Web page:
The flu is spread when a person who has the flu coughs, sneezes, or speaks and sends flu virus into the air, and other people inhale the virus. The virus enters the nose, throat, or lungs of a person and begins to multiply, causing symptoms of the flu. Flu may be spread when a person touches a surface that has flu viruses on it – a door handle, for instance – and then touches his or her nose, eyes or mouth. The Flu Is Contagious. A person can spread the flu starting one day before they feel sick. Adults can continue to pass the flu virus to others for another 7-8 days after symptoms start. Children can pass the virus for longer than 7 days. Symptoms start 1-4 days after the virus enters the body. Some persons can be infected with the flu virus but have no symptoms. During this time, those persons can still spread the virus to others.
Your respiratory illness might be the flu if you have sudden onset of body aches, fever, and respiratory symptoms, and your illness occurs during November through April (the usual flu season in the Northern Hemisphere). If you have these symptoms during the H1N1 pandemic time, it is much more likely that you have influenza than other virus infections. However, during this time, other respiratory illnesses can cause similar symptoms and flu can be caught at any time of the year. It is impossible to tell for sure if you have the flu based on symptoms alone. Doctors can perform tests to see if you have the flu if you are in the first few days of your illness, but these test are not highly sensitive have many limitations.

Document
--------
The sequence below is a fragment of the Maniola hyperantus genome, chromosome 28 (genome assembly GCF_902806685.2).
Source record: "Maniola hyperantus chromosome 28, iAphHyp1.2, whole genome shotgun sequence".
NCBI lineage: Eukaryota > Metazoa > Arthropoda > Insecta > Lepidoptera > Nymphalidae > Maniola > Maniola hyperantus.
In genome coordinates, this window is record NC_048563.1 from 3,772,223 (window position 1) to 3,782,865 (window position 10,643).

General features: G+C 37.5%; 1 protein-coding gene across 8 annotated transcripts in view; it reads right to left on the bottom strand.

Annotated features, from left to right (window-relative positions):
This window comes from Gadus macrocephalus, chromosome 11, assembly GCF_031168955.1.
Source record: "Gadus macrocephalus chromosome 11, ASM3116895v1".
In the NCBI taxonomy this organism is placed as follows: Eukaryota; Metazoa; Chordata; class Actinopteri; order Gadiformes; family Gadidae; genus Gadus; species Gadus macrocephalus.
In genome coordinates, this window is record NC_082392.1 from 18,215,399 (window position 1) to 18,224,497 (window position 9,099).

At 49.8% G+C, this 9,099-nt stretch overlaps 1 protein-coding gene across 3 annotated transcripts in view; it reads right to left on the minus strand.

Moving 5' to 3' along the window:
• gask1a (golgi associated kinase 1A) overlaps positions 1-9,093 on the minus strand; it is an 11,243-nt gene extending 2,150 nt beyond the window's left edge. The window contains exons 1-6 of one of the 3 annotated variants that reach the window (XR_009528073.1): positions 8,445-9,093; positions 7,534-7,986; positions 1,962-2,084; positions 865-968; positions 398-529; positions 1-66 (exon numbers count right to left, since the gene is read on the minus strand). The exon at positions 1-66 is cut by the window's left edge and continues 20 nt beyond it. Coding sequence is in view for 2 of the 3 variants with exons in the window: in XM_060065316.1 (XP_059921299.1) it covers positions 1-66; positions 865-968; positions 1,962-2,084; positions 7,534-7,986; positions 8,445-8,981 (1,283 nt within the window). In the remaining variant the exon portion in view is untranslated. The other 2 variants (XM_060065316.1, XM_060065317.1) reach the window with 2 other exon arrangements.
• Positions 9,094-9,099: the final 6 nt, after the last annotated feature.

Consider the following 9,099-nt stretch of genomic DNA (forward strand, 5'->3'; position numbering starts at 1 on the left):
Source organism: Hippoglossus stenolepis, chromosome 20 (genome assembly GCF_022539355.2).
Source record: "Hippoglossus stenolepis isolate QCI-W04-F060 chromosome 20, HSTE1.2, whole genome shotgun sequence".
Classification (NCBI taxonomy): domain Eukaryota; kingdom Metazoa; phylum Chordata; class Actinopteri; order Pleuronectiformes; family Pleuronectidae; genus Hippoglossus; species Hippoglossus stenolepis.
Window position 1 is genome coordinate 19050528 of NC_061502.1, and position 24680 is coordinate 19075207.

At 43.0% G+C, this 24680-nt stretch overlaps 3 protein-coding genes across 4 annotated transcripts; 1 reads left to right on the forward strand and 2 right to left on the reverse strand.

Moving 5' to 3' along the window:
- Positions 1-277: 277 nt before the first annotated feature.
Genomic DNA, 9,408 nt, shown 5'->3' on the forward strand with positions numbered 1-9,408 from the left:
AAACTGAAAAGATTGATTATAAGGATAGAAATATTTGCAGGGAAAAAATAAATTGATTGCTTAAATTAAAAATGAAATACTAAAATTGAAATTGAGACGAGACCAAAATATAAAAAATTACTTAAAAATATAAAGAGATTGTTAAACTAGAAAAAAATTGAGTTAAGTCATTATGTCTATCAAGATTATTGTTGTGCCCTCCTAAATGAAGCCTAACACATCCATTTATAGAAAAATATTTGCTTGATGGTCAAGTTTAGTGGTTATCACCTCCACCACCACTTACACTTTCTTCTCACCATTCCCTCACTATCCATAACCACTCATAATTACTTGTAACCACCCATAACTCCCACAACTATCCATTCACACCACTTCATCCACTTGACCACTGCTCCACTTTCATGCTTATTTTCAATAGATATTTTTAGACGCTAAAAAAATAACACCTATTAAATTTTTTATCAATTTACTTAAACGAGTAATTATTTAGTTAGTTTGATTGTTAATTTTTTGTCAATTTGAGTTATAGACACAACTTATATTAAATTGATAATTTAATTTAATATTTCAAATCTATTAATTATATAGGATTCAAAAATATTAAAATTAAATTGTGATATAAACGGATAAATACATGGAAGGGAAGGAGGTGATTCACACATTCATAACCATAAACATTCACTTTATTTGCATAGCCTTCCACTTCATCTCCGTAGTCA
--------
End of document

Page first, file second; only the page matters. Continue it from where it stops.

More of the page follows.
- Self-isolate and only go near others or in public if you must for medical reasons. Then you should use cough etiquette and wear a surgical mask.
- If you live in a residence hall on campus we ask that you consider going to your permanent home if possible until you have recovered. You may be able to resume activities when you have not had a fever for at least 24 hours without taking medications known to lower your temperature.
- Take medication to relieve the symptoms of flu.
- Drink plenty of liquids.
- Avoid using alcohol and tobacco.
A virus causes influenza, so antibiotics (like penicillin) don’t work to cure it. Antiviral medications have been shown to decrease the severity of the illness and duration of symptoms by 1 – 1 1/2 days. These medications are primarily used for people at high risk for complications of influenza. High risk people are are those who are pregnant, the very young, or have chronic diseases such as asthma, or are over age 65.